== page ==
Provide examples from your own experience to illustrate how schools are expected to address social problems.
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In today's society life is a little more hectic than it used to be and there are more dual income and divorced families students often spend a greater amount of time in the classroom than they do in proximity of their parents. It is my opinion that the schools today are equally responsible for shaping the minds of our youth. They spend such a large quantity of their day in the classroom that it would be neglectful to think otherwise (Pecori, 1999). Though there should always be clear boundaries as to the teachers role I believe that upon entering the profession you must be aware of the fact that you are going to be an influential presence in your students life.
I think schools should be used to address social issues as long as there isn't a personal agenda. Any social issue that enters the classroom should only be there to quash ignorance and open up students minds for further exploration. Knowledge should be presented factually and free of biases. For example, I wouldn't think it was appropriate for a republican teacher like I once had in high school to start preaching to us about his personal republican ideals on abortion. However, it would have been appropriate for this teacher to stir up an interest in politics by having a non-biased discussion on each parties role and policies in our nation.
Do you think that schools should be used to address social issues such as immigration?
Should schools be used to "Americanize" all students by teaching common core values, such as those suggested by Horace Mann?
Do I believe that school's should take a role in 'Americanizing' our youth as Horace Mann did? No. Who am I to say which values apply to which student. Who am I to instill republican values as my teacher tried to instill in us. I think core values such as respect and compassion should be taught to all but republican values should not be forced upon students. Teachers often have to address social issues as they are just that - social issues (Hinsdale, 1898). They do not cease existence as soon as the students enter the hallways. In fact, this is where many discussions on social issues take place. I believe that the teacher needs to help ensure that students aren't developing negative stereotypes or contributing to ignorant conversations. I believe the teacher should open up his/her classroom for discussion on homosexuality, racism, sexism, immigration, learning disabilities, different types of families etc. This is how change happens. However, in part this is what Mann had in mind when he talked about education: “Education then, beyond all other devices of human origin, is the great equalizer of the conditions of men, the balance-wheel of the social machinery” (Mann, 1842). In this sense I agree. In my opinion it is the teacher's role to present information on topics such as immigration and guide discussion to help prevent ignorance. If there is not guidance in this form than perhaps students will be receiving the majority of their 'social issues' education through magazines, television, gossip etc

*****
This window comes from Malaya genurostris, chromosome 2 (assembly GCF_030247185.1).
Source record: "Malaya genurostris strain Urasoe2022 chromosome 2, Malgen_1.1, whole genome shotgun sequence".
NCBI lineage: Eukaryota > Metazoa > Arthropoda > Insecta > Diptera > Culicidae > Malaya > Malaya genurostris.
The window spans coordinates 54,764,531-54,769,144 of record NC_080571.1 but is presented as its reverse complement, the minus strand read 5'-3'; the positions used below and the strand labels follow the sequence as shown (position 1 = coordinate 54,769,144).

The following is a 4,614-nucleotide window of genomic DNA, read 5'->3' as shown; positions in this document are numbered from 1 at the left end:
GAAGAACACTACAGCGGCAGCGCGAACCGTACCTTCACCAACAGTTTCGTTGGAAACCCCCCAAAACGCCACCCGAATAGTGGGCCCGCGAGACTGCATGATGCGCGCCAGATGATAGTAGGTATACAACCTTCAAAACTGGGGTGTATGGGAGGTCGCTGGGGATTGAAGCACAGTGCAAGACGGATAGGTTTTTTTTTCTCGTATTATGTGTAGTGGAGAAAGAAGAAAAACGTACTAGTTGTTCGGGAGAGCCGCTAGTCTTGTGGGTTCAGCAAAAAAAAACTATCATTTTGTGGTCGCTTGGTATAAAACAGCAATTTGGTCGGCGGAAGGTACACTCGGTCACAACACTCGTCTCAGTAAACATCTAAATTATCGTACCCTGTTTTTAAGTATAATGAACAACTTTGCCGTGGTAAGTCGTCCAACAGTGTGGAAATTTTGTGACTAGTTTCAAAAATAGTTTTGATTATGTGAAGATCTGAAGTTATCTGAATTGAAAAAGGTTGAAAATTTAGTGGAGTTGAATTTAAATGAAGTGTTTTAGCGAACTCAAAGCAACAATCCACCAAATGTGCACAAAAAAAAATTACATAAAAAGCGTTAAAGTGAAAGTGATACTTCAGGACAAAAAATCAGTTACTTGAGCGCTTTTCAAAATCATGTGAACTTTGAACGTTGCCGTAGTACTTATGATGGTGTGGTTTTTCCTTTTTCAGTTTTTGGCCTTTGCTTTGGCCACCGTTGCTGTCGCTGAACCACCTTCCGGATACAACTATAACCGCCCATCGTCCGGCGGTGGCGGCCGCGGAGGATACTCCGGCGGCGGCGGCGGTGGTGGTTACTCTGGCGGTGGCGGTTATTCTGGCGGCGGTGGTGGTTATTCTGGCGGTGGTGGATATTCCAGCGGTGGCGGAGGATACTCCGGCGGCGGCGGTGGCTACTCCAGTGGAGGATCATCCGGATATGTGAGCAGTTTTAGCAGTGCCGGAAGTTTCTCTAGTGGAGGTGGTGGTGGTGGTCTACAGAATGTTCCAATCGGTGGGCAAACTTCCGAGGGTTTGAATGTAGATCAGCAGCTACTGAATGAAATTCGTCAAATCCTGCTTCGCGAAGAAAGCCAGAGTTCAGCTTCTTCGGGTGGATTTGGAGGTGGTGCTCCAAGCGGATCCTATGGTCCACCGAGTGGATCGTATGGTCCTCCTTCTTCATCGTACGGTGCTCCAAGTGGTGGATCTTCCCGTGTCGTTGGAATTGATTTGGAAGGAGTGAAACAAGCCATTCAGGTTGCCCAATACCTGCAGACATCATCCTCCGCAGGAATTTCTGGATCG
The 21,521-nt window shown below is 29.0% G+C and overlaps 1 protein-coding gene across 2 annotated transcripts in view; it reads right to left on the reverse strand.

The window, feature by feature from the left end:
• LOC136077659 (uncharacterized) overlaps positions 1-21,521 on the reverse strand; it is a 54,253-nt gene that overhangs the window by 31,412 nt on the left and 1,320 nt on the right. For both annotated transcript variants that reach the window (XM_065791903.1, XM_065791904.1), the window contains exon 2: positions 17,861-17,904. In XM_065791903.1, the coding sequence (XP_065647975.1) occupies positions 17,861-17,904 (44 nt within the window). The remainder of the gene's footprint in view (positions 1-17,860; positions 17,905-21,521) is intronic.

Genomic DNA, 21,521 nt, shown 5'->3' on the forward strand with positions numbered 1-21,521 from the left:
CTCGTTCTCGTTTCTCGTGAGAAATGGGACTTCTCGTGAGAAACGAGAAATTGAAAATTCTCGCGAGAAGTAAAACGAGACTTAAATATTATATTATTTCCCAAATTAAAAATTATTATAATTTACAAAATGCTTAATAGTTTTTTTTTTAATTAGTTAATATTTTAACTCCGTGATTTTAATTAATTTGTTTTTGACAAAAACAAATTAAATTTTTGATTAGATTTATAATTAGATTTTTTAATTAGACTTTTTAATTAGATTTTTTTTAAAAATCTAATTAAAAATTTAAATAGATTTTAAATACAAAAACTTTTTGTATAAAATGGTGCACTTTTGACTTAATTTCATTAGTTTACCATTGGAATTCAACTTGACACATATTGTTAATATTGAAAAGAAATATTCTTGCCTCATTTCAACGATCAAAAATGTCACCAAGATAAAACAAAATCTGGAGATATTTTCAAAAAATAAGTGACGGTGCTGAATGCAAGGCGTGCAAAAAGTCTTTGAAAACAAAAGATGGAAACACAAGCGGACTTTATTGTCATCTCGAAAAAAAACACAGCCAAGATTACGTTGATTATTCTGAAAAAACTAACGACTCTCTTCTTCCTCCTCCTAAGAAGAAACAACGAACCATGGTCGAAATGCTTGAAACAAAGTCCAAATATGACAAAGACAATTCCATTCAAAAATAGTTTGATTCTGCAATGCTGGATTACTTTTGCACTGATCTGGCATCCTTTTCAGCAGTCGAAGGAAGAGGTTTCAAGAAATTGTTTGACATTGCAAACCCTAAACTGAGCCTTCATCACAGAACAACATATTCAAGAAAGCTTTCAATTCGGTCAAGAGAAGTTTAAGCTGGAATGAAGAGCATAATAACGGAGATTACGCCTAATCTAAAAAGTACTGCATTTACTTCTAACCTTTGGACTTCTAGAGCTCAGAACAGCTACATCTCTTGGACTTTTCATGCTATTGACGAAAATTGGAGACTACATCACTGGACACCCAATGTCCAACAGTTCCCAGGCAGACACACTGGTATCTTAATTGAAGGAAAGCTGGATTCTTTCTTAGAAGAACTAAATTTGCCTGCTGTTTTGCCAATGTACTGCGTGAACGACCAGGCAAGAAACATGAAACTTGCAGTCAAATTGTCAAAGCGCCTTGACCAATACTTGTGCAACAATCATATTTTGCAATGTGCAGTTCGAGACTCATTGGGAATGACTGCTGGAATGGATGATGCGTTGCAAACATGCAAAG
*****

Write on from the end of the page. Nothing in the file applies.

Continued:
Regarding gender equity, provide examples from your own experience of how each gender continues to experience inequity in terms of professional opportunities, social privilege, or worker's compensation.
Though I don't always feel that I am treated any different than my male counter parts on a daily basis it is quite evident that I am. If you were to research the differences in pay scale between a man and a woman in similar jobs or across the board you would see we fall short. I have even noticed this in my short work history.
If you were to survey primary students on differences between women and men you would see that the stereotypes are still alive and well. I have fallen victim to some of these stereotypes. The key thing to remember is that “Education is a fundamental human right: Every child is entitled to it. It is critical to our development as individuals and as societies, and it helps pave the way to a successful and productive future” (UNICEF, 2010).